Canadian Personality: Rick Say

Late Start Could Be His Advantage


Nick J. Thierry

Appearing at only his third Nationals, Rick Say started at age 7 in summer club swimming (a popular BC program), a few months a year of outdoor swimming with no more than five one-hour sessions a week.

"I played a lot of different sports in school-basketball and volleyball to name a few. I joined Island Swimming in the fall of 1997 when I enrolled at the University of Victoria."

A member of the 1998 Commonwealth Team, Rick considers his work to date strictly the aerobic build-up phase of his career. In summer clubs I was more of a sprinter.

Fast improving Rick Say
Click image for larger photo. Photo © Nick Thierry

"There's advantages and disadvantages on not having spent the last six or eight years in intensive age group training and competitions. For me the biggest advantage is my enjoyment of the sport. I don't think I'll get tired of it soon. I do feel I lack the aerobic base that is needed for a strong finish."

A medallist in both the 200 free (third with 1:51.56) and the 400 free (second with 3:57.12), Rick has been improving steadily at every championships.

Rick Say, CAN
PLACE Salmon Arm, BC
HEIGHT 6 ft. 4 in. / 195 cm
WEIGHT 190 lbs / 86 kg
REPRESENTS ISNSC / Island Swimming
COACH Ron Jacks / Peter Vizsolyi
99 Spring Nationals 3rd 200 free 1:51.56,
2nd 400 free 3:57.12
98 Commonwealths 11th 200 free 1:52.42,
4th 4x200 Free
98 Summer Nationals 3rd 200 free 1:52.77,
7th 400 free 4:05.17
98 Spring Nationals 3rd 200 free 1:54.38,
9th 400 free 4:04.51

"Just swimming faster than I have before gets me really excited. Now that I can go this fast, how much faster can I go in the future? It really excites me and that's something that I feel gives me an advantage.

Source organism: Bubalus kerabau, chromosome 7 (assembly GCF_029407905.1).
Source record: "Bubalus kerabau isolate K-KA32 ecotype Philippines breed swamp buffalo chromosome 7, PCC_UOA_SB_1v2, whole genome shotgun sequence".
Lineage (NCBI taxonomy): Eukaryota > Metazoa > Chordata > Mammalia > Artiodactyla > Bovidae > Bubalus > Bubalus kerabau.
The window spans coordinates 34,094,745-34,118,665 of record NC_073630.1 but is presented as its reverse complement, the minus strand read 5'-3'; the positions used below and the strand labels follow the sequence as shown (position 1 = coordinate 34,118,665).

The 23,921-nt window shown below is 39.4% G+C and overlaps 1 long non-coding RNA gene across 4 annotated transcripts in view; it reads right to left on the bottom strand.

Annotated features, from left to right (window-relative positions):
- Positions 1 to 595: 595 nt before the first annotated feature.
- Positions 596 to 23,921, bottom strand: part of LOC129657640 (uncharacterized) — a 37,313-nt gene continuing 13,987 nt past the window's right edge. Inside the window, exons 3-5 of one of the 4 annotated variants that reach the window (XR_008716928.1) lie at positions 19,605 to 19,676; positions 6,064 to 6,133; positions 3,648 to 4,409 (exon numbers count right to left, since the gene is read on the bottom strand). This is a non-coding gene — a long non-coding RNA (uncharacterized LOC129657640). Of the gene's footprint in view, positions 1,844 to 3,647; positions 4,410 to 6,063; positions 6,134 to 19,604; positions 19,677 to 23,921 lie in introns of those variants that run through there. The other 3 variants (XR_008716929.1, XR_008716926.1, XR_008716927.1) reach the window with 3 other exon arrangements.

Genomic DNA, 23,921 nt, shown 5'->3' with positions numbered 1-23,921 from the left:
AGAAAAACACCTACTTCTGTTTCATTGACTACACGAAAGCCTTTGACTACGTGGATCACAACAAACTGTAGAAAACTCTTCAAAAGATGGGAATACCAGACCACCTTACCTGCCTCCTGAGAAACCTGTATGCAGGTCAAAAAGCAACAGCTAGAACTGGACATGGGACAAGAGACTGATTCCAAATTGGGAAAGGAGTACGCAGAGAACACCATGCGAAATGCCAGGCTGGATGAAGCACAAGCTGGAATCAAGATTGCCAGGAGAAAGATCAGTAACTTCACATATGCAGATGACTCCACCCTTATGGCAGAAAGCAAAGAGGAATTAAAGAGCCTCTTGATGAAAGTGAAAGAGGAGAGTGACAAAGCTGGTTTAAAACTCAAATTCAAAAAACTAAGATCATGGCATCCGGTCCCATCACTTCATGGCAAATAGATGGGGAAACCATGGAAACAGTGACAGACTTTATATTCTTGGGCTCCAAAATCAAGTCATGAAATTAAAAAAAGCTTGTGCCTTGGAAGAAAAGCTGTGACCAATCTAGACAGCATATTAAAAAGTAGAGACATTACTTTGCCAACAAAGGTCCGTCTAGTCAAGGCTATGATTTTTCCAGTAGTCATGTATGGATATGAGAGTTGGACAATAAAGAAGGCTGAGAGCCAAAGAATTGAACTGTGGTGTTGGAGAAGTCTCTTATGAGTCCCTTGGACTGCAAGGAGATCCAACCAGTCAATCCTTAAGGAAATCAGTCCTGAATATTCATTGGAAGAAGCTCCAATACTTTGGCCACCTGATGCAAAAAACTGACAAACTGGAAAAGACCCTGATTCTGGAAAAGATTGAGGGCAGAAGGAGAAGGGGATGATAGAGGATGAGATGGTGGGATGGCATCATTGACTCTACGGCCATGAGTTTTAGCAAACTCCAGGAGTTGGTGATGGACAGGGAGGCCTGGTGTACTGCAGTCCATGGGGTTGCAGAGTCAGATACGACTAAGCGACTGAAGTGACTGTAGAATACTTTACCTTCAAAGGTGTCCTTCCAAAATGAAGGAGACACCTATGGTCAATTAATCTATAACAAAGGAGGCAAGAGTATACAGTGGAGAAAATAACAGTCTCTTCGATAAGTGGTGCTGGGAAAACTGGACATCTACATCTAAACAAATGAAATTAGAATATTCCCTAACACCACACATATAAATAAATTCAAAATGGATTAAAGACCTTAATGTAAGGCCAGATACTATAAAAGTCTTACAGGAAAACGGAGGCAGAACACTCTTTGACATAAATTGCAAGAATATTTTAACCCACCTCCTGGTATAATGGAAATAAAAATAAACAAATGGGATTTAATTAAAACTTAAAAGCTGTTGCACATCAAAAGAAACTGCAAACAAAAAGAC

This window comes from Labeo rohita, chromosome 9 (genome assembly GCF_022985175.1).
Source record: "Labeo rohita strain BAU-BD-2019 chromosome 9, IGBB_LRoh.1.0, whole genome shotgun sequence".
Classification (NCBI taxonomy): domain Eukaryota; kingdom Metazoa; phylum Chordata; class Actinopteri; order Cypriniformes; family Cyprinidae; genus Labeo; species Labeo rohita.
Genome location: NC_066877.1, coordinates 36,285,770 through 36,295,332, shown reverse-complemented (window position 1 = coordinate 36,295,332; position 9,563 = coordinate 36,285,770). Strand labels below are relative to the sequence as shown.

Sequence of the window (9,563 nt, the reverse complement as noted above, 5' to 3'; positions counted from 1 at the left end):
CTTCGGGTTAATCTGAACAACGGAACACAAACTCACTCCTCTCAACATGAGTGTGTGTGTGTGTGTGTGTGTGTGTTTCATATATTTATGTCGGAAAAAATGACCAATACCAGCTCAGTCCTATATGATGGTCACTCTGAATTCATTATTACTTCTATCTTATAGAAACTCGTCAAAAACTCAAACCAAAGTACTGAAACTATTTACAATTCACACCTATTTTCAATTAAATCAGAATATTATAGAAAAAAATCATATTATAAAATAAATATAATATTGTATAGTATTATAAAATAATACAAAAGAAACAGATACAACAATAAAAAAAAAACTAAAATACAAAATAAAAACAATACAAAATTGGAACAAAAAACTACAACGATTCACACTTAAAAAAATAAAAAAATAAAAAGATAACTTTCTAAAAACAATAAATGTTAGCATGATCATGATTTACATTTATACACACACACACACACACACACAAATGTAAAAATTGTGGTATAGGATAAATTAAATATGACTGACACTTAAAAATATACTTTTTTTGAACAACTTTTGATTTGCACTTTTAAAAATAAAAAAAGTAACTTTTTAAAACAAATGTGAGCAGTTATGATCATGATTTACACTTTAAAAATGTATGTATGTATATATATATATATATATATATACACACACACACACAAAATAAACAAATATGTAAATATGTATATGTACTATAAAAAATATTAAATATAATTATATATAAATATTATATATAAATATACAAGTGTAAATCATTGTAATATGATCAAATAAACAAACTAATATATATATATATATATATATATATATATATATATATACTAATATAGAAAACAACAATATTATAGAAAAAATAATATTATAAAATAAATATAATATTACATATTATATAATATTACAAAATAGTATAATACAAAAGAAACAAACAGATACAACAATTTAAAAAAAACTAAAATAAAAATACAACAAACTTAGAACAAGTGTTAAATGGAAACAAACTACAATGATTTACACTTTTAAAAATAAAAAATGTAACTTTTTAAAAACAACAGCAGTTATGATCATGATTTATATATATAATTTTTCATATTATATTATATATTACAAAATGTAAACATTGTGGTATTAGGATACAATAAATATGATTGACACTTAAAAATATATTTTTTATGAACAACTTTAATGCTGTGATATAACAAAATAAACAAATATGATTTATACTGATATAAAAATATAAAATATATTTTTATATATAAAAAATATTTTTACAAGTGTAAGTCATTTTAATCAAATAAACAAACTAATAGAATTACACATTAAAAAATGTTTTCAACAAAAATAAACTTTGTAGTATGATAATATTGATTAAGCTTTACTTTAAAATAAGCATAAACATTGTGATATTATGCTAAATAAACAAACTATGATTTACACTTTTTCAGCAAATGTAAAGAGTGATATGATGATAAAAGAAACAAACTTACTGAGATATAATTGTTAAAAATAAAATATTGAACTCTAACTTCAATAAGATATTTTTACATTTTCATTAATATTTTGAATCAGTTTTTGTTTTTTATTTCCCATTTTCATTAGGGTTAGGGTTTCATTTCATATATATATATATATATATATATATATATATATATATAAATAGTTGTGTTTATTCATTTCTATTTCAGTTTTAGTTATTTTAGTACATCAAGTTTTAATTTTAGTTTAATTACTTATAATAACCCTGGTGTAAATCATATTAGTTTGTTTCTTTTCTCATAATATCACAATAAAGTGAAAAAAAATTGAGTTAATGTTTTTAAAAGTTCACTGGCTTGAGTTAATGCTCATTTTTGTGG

"What is great about my program is the degree of independence I'm allowed. My coaches (Peter Vizsolyi at the University of Victoria and Ron Jacks at Island Swimming) guide me and allow me to work out things for myself.

"I'm looking forward to the short-course Worlds as I swim pretty well over 25 metres, and then to Pan Ams and Pan Pacs. In Hong Kong, I'd like to take aim at the Canadian records in the 200 and 400 freestyle, but above all, make it a good learning experience."

With Canada's 4 x 200 men's freestyle hopes on the rise, Rick has a legitimate shot at an Olympic team berth.

"It's really exciting to think that, having started less than two years ago, I could be going to the Olympics. It makes me train hard as the other guys will be depending on me."

Not certain of what he'll be specializing in, Rick is studying general sciences with chemistry as one major. He's just trying to find out what he likes and dislikes.

"I'm allowed to make up work that I have missed when off on a swimming trip. My professors are quite understanding.

"It's exciting to think back to Malaysia and realize I was in the pool at the same time when the Australians broke the world record in the 4x200 men's relay. Every competition I've been to is a learning experience. I'm no longer in awe of the famous swimmers but more into my own swimming."

Rick has a minor problem with shoulder pain (tendonitis), but by avoiding butterfly, it is not aggravated.

There is a constant rivalry with Mark Johnston and Brian Johns, and as they are based in B.C., there is ample opportunity for racing. "By swimming against them all the time you get to know their strengths and weaknesses."

"I think I went out a bit too hard in the 200 free. But I'll put it down as a learning exerience. In the 400, Peter's race plan worked better and I felt much better at the mid-point of that race than in the earlier 200. I let Brian Johns and Mark get out ahead, planning to stay within reach so that I could reel them in at the end." His time of 3:57.12 was a four-second drop from last summer's nationals.

Rick is C-carded as a result of last summer's 4 x 200 free relay in Malaysia, and that has eased his financial situation somewhat. Before he was carded, he had to borrow money from his family and the club in order to train last summer. He no longer has to pay tuition at the University, which is a great help. The cheques from SNC pay for the rent. He lives with other non-swimming students in a rented duplex and likes it that way in order to leave his swimming at the pool. "We don't talk swimming and that's the way I like it.

"I used to ride a bike to practice as I don't have a car. But it took too much time. I'm saving up to eventually be able to afford a car.